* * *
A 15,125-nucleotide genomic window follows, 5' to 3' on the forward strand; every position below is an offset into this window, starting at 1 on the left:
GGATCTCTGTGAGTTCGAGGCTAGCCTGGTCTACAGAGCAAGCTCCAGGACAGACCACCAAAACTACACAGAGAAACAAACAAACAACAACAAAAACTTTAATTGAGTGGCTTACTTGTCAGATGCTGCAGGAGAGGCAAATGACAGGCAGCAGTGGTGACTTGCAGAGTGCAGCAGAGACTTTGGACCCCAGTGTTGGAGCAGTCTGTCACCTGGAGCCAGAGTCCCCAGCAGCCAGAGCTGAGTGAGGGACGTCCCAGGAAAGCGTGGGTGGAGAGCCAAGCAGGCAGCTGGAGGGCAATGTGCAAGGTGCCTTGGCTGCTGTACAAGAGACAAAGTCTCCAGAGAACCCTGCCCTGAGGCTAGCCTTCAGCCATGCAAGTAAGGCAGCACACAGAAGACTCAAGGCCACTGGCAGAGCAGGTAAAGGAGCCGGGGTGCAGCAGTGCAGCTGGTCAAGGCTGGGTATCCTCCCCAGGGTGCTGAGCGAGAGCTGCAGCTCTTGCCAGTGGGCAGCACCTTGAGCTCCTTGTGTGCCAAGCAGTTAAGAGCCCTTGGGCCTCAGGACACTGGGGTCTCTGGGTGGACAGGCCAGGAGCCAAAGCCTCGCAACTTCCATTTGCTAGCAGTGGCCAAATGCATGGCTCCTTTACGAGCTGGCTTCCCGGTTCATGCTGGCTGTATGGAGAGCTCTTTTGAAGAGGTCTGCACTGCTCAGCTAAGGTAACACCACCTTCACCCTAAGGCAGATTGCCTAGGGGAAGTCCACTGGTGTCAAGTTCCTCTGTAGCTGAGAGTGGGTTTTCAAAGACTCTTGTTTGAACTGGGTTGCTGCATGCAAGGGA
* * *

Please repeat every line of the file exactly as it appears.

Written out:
A 15,125-nucleotide genomic window follows, 5' to 3' on the forward strand; every position below is an offset into this window, starting at 1 on the left:
GGATCTCTGTGAGTTCGAGGCTAGCCTGGTCTACAGAGCAAGCTCCAGGACAGACCACCAAAACTACACAGAGAAACAAACAAACAACAACAAAAACTTTAATTGAGTGGCTTACTTGTCAGATGCTGCAGGAGAGGCAAATGACAGGCAGCAGTGGTGACTTGCAGAGTGCAGCAGAGACTTTGGACCCCAGTGTTGGAGCAGTCTGTCACCTGGAGCCAGAGTCCCCAGCAGCCAGAGCTGAGTGAGGGACGTCCCAGGAAAGCGTGGGTGGAGAGCCAAGCAGGCAGCTGGAGGGCAATGTGCAAGGTGCCTTGGCTGCTGTACAAGAGACAAAGTCTCCAGAGAACCCTGCCCTGAGGCTAGCCTTCAGCCATGCAAGTAAGGCAGCACACAGAAGACTCAAGGCCACTGGCAGAGCAGGTAAAGGAGCCGGGGTGCAGCAGTGCAGCTGGTCAAGGCTGGGTATCCTCCCCAGGGTGCTGAGCGAGAGCTGCAGCTCTTGCCAGTGGGCAGCACCTTGAGCTCCTTGTGTGCCAAGCAGTTAAGAGCCCTTGGGCCTCAGGACACTGGGGTCTCTGGGTGGACAGGCCAGGAGCCAAAGCCTCGCAACTTCCATTTGCTAGCAGTGGCCAAATGCATGGCTCCTTTACGAGCTGGCTTCCCGGTTCATGCTGGCTGTATGGAGAGCTCTTTTGAAGAGGTCTGCACTGCTCAGCTAAGGTAACACCACCTTCACCCTAAGGCAGATTGCCTAGGGGAAGTCCACTGGTGTCAAGTTCCTCTGTAGCTGAGAGTGGGTTTTCAAAGACTCTTGTTTGAACTGGGTTGCTGCATGCAAGGGA